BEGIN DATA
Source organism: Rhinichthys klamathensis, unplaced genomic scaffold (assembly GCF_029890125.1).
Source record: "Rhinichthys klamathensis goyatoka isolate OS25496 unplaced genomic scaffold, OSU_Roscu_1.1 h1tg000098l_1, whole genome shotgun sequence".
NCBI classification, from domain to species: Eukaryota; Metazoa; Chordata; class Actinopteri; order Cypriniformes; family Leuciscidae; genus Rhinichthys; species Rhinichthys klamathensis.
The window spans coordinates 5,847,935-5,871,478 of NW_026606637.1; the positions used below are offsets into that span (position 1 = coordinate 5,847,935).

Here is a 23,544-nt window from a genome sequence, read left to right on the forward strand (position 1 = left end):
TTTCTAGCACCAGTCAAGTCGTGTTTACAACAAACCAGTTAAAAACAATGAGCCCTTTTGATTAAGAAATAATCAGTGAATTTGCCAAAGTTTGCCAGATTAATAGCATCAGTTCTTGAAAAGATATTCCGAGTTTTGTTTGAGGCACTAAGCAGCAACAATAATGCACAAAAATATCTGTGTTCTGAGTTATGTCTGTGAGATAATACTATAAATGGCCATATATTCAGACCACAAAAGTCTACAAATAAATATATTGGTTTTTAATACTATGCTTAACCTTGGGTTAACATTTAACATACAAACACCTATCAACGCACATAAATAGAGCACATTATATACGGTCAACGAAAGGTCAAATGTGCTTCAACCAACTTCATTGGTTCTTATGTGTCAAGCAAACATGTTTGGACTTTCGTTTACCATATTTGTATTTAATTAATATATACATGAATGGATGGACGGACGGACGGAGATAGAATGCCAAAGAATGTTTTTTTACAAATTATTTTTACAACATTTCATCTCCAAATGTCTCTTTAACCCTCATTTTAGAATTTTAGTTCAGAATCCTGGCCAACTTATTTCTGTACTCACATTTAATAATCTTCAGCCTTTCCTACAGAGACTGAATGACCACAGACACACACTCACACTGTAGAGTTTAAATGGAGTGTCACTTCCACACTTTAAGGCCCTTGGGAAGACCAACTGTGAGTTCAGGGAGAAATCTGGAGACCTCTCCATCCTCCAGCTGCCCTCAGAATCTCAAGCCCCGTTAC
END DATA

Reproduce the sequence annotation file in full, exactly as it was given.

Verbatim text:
Source organism: Rhinichthys klamathensis, unplaced genomic scaffold (assembly GCF_029890125.1).
Source record: "Rhinichthys klamathensis goyatoka isolate OS25496 unplaced genomic scaffold, OSU_Roscu_1.1 h1tg000098l_1, whole genome shotgun sequence".
NCBI classification, from domain to species: Eukaryota; Metazoa; Chordata; class Actinopteri; order Cypriniformes; family Leuciscidae; genus Rhinichthys; species Rhinichthys klamathensis.
The window spans coordinates 5,847,935-5,871,478 of NW_026606637.1; the positions used below are offsets into that span (position 1 = coordinate 5,847,935).

Here is a 23,544-nt window from a genome sequence, read left to right on the forward strand (position 1 = left end):
TTTCTAGCACCAGTCAAGTCGTGTTTACAACAAACCAGTTAAAAACAATGAGCCCTTTTGATTAAGAAATAATCAGTGAATTTGCCAAAGTTTGCCAGATTAATAGCATCAGTTCTTGAAAAGATATTCCGAGTTTTGTTTGAGGCACTAAGCAGCAACAATAATGCACAAAAATATCTGTGTTCTGAGTTATGTCTGTGAGATAATACTATAAATGGCCATATATTCAGACCACAAAAGTCTACAAATAAATATATTGGTTTTTAATACTATGCTTAACCTTGGGTTAACATTTAACATACAAACACCTATCAACGCACATAAATAGAGCACATTATATACGGTCAACGAAAGGTCAAATGTGCTTCAACCAACTTCATTGGTTCTTATGTGTCAAGCAAACATGTTTGGACTTTCGTTTACCATATTTGTATTTAATTAATATATACATGAATGGATGGACGGACGGACGGAGATAGAATGCCAAAGAATGTTTTTTTACAAATTATTTTTACAACATTTCATCTCCAAATGTCTCTTTAACCCTCATTTTAGAATTTTAGTTCAGAATCCTGGCCAACTTATTTCTGTACTCACATTTAATAATCTTCAGCCTTTCCTACAGAGACTGAATGACCACAGACACACACTCACACTGTAGAGTTTAAATGGAGTGTCACTTCCACACTTTAAGGCCCTTGGGAAGACCAACTGTGAGTTCAGGGAGAAATCTGGAGACCTCTCCATCCTCCAGCTGCCCTCAGAATCTCAAGCCCCGTTAC